|scientific name Orthosia hibisci |
common name Speckled Green Fruit-worm
Woodlands, urban parks and gardens.
Adults have been collected in Alberta from late March through late May; peak flight in mid April.
A medium-size (3.0-3.8 cm wingspan) noctuid moth. In color they range from pale buff-grey to dark red-brown, with dull grey-brown forms predominating. Forewing pattern is also highly variable, from almost non-patterned to strongly banded forms; most specimens have a prominent reniform with a dark-filled lower half. A diffuse dark band usually runs from the costa through the lower half of the reniform before angling inward to the lower margin. The subterminal line is usually visible as a narrow pale line. The hindwings are dull grey or grey brown with a dark discal mark and often have dark scaling along veins. The fringe is pale.
Very similar to some specimens of Orthosia rivicta, which appears about two weeks later than hibisci, but with much of the flight period overlapping. In general revicta is a more attractive moth, frequently with areas of clear blue-grey or red-brown over a grey or buff pattern. The subterminal line is usually more contrasting and prominent than in hibisci, usually is marked with a series of blackish spots or an orange brown-line bordering the pale yellow one. The forewings of revicta are more squared in shape, rounded in hibisci. Doubtful specimens of the two species may be identified by the genitalia, which differ greatly in the two species. Color images of the larvae are available from a number of sites on the web.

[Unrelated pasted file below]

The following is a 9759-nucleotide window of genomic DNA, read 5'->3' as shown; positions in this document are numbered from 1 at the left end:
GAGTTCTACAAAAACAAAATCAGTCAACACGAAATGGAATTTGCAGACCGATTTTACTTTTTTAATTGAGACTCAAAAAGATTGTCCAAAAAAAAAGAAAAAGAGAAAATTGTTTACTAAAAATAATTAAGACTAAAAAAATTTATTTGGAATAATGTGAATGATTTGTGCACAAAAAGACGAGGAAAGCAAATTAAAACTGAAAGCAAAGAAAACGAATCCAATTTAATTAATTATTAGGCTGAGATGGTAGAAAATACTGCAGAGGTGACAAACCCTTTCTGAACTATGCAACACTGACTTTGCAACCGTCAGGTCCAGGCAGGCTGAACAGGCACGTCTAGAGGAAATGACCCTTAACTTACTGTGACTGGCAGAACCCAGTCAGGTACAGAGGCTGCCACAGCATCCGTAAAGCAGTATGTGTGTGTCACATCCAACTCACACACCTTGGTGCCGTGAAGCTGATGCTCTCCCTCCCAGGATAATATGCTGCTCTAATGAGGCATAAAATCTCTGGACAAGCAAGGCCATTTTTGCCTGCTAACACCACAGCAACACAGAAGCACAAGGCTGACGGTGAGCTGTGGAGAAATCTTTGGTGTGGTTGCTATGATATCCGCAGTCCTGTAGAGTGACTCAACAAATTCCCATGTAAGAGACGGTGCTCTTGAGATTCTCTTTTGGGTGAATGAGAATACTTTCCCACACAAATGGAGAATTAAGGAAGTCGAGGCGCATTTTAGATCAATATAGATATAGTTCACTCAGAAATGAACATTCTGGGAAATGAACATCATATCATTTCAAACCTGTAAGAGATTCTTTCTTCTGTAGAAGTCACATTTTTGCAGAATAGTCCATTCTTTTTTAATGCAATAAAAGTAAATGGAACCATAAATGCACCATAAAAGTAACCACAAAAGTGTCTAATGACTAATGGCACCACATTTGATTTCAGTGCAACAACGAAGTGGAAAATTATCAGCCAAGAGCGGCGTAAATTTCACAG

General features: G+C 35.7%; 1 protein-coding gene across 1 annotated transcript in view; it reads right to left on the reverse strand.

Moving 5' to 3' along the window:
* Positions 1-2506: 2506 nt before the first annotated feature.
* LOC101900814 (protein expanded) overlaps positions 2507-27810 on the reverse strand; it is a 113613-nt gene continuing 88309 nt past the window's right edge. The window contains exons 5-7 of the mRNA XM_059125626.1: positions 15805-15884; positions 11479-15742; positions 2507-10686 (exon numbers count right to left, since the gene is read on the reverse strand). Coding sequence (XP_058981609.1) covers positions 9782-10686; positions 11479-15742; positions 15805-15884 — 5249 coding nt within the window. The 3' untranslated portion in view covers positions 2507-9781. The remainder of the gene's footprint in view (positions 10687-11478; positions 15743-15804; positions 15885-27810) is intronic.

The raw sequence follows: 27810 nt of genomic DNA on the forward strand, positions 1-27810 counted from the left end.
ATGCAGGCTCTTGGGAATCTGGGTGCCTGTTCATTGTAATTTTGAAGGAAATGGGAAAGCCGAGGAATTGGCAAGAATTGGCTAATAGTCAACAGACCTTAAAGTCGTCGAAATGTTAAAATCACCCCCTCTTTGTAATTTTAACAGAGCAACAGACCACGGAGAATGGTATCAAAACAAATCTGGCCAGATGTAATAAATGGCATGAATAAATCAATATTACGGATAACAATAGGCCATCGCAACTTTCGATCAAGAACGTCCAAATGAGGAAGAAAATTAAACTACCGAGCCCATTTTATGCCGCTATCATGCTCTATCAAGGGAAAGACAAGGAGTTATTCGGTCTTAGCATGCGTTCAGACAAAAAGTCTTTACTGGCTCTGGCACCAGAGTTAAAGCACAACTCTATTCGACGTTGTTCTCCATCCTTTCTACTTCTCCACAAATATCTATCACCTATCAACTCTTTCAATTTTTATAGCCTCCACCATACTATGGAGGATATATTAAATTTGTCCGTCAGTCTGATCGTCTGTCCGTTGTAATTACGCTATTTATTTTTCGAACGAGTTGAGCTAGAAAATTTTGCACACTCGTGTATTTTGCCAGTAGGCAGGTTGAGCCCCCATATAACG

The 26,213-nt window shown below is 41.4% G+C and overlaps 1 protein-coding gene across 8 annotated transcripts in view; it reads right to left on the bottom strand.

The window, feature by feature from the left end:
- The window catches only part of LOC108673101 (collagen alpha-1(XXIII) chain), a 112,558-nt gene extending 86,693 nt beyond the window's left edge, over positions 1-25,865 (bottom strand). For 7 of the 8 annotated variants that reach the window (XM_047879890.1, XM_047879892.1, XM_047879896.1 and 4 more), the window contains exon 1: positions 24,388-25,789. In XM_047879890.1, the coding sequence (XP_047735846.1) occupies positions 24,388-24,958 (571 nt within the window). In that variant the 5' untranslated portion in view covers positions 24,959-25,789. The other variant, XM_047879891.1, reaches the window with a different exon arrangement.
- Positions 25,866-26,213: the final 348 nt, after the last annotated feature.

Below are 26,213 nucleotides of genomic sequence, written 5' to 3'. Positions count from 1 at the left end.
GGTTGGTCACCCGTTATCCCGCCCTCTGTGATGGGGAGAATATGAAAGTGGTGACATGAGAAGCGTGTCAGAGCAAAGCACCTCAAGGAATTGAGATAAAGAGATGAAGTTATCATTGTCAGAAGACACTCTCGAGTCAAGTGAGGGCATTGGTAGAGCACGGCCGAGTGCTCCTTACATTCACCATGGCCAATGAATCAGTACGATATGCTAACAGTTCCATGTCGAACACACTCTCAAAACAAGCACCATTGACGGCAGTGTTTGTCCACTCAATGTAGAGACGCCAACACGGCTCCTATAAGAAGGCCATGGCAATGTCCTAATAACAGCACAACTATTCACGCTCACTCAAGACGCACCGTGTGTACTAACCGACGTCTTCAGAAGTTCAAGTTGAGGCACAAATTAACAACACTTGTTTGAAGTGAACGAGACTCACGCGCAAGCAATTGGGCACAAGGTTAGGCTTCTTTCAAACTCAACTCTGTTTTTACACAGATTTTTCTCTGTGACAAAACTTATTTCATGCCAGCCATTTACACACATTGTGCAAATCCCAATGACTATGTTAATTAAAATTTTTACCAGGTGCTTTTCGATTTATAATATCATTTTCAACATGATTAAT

Adults of the single annual brood emerge in late March and April. There is a single brood each year. Adults are nocturnal and come to light. The preferred host in the prairie provinces is apparently trembling aspen, but willows, cottonwoods and white birch are also favored hosts. Larvae have been collected from a wide variety of deciduous trees and shrubs, and to a lesser extent on coniferous trees (Prentice, 1962).
Newfoundland to Vancouver Island; north to the Northwest Territories and south to Texas, New Mexico Arizona and California. Orthosia hibisci occurs throughout most or all of the wooded parts of Alberta, including the wooded valleys in the arid grasslands region.
This is one of the first moths to emerge in the spring, and is the commonest noctuid moth in Edmonton during late March and the first half of April.
Comments are published according to our submission guidelines. The EH Strickland Entomological Museum does not necessarily endorse the views expressed.